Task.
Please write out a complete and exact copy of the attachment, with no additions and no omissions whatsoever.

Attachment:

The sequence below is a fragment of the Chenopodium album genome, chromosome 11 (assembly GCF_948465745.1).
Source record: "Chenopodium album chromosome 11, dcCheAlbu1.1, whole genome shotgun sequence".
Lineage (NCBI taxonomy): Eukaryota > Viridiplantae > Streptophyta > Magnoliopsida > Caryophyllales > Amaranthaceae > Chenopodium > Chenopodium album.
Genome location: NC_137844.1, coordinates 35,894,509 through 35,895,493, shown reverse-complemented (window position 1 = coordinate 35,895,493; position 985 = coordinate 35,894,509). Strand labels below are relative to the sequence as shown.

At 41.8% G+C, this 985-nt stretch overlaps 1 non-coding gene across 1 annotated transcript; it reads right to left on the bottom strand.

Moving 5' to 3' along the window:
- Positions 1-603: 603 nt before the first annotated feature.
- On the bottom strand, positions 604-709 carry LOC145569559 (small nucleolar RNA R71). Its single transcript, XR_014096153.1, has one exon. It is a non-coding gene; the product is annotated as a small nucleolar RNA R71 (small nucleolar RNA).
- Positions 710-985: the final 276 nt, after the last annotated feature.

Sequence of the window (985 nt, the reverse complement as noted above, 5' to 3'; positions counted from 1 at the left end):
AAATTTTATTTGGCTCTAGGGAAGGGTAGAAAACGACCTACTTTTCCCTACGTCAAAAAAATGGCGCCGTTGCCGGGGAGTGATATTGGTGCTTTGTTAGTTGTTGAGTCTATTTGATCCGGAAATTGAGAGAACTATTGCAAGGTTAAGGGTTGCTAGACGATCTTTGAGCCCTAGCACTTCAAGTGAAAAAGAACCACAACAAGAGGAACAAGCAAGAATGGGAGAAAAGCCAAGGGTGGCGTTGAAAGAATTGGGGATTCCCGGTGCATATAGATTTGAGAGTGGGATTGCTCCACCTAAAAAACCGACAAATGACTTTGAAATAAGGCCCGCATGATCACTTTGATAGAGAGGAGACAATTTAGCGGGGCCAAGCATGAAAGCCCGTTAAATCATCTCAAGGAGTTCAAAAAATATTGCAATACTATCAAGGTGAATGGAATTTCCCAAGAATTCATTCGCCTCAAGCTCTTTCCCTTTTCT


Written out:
The sequence below is a fragment of the Chenopodium album genome, chromosome 11 (assembly GCF_948465745.1).
Source record: "Chenopodium album chromosome 11, dcCheAlbu1.1, whole genome shotgun sequence".
Lineage (NCBI taxonomy): Eukaryota > Viridiplantae > Streptophyta > Magnoliopsida > Caryophyllales > Amaranthaceae > Chenopodium > Chenopodium album.
Genome location: NC_137844.1, coordinates 35,894,509 through 35,895,493, shown reverse-complemented (window position 1 = coordinate 35,895,493; position 985 = coordinate 35,894,509). Strand labels below are relative to the sequence as shown.

At 41.8% G+C, this 985-nt stretch overlaps 1 non-coding gene across 1 annotated transcript; it reads right to left on the bottom strand.

Moving 5' to 3' along the window:
- Positions 1-603: 603 nt before the first annotated feature.
- On the bottom strand, positions 604-709 carry LOC145569559 (small nucleolar RNA R71). Its single transcript, XR_014096153.1, has one exon. It is a non-coding gene; the product is annotated as a small nucleolar RNA R71 (small nucleolar RNA).
- Positions 710-985: the final 276 nt, after the last annotated feature.

Sequence of the window (985 nt, the reverse complement as noted above, 5' to 3'; positions counted from 1 at the left end):
AAATTTTATTTGGCTCTAGGGAAGGGTAGAAAACGACCTACTTTTCCCTACGTCAAAAAAATGGCGCCGTTGCCGGGGAGTGATATTGGTGCTTTGTTAGTTGTTGAGTCTATTTGATCCGGAAATTGAGAGAACTATTGCAAGGTTAAGGGTTGCTAGACGATCTTTGAGCCCTAGCACTTCAAGTGAAAAAGAACCACAACAAGAGGAACAAGCAAGAATGGGAGAAAAGCCAAGGGTGGCGTTGAAAGAATTGGGGATTCCCGGTGCATATAGATTTGAGAGTGGGATTGCTCCACCTAAAAAACCGACAAATGACTTTGAAATAAGGCCCGCATGATCACTTTGATAGAGAGGAGACAATTTAGCGGGGCCAAGCATGAAAGCCCGTTAAATCATCTCAAGGAGTTCAAAAAATATTGCAATACTATCAAGGTGAATGGAATTTCCCAAGAATTCATTCGCCTCAAGCTCTTTCCCTTTTCT